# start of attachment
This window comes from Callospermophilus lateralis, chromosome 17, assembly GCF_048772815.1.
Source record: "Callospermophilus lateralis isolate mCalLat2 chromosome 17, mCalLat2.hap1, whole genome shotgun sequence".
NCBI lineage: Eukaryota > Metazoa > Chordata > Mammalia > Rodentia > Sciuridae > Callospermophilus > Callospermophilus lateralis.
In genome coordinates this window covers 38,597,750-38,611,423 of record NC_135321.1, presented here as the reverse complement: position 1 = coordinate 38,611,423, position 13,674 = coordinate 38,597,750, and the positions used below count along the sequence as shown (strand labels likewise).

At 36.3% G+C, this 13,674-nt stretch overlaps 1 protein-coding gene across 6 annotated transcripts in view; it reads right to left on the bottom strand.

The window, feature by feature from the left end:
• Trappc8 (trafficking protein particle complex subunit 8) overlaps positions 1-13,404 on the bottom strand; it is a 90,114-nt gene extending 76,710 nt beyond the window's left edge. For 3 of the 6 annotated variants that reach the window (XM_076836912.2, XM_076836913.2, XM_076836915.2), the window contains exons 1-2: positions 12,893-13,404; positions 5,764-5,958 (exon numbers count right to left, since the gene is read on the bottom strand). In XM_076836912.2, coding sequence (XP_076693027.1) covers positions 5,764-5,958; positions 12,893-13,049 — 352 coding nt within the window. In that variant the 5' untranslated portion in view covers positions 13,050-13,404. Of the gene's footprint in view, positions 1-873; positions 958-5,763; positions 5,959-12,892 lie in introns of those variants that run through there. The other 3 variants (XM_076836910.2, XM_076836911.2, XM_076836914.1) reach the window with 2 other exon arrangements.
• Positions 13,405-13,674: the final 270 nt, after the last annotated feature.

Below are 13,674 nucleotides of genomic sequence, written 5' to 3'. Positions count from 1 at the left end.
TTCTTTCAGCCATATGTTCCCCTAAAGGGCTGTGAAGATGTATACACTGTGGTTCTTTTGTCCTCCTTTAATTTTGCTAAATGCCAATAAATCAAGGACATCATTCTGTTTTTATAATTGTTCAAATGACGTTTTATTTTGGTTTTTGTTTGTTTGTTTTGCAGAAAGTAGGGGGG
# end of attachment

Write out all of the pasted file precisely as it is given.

This window comes from Callospermophilus lateralis, chromosome 17, assembly GCF_048772815.1.
Source record: "Callospermophilus lateralis isolate mCalLat2 chromosome 17, mCalLat2.hap1, whole genome shotgun sequence".
NCBI lineage: Eukaryota > Metazoa > Chordata > Mammalia > Rodentia > Sciuridae > Callospermophilus > Callospermophilus lateralis.
In genome coordinates this window covers 38,597,750-38,611,423 of record NC_135321.1, presented here as the reverse complement: position 1 = coordinate 38,611,423, position 13,674 = coordinate 38,597,750, and the positions used below count along the sequence as shown (strand labels likewise).

At 36.3% G+C, this 13,674-nt stretch overlaps 1 protein-coding gene across 6 annotated transcripts in view; it reads right to left on the bottom strand.

The window, feature by feature from the left end:
• Trappc8 (trafficking protein particle complex subunit 8) overlaps positions 1-13,404 on the bottom strand; it is a 90,114-nt gene extending 76,710 nt beyond the window's left edge. For 3 of the 6 annotated variants that reach the window (XM_076836912.2, XM_076836913.2, XM_076836915.2), the window contains exons 1-2: positions 12,893-13,404; positions 5,764-5,958 (exon numbers count right to left, since the gene is read on the bottom strand). In XM_076836912.2, coding sequence (XP_076693027.1) covers positions 5,764-5,958; positions 12,893-13,049 — 352 coding nt within the window. In that variant the 5' untranslated portion in view covers positions 13,050-13,404. Of the gene's footprint in view, positions 1-873; positions 958-5,763; positions 5,959-12,892 lie in introns of those variants that run through there. The other 3 variants (XM_076836910.2, XM_076836911.2, XM_076836914.1) reach the window with 2 other exon arrangements.
• Positions 13,405-13,674: the final 270 nt, after the last annotated feature.

Below are 13,674 nucleotides of genomic sequence, written 5' to 3'. Positions count from 1 at the left end.
TTCTTTCAGCCATATGTTCCCCTAAAGGGCTGTGAAGATGTATACACTGTGGTTCTTTTGTCCTCCTTTAATTTTGCTAAATGCCAATAAATCAAGGACATCATTCTGTTTTTATAATTGTTCAAATGACGTTTTATTTTGGTTTTTGTTTGTTTGTTTTGCAGAAAGTAGGGGGG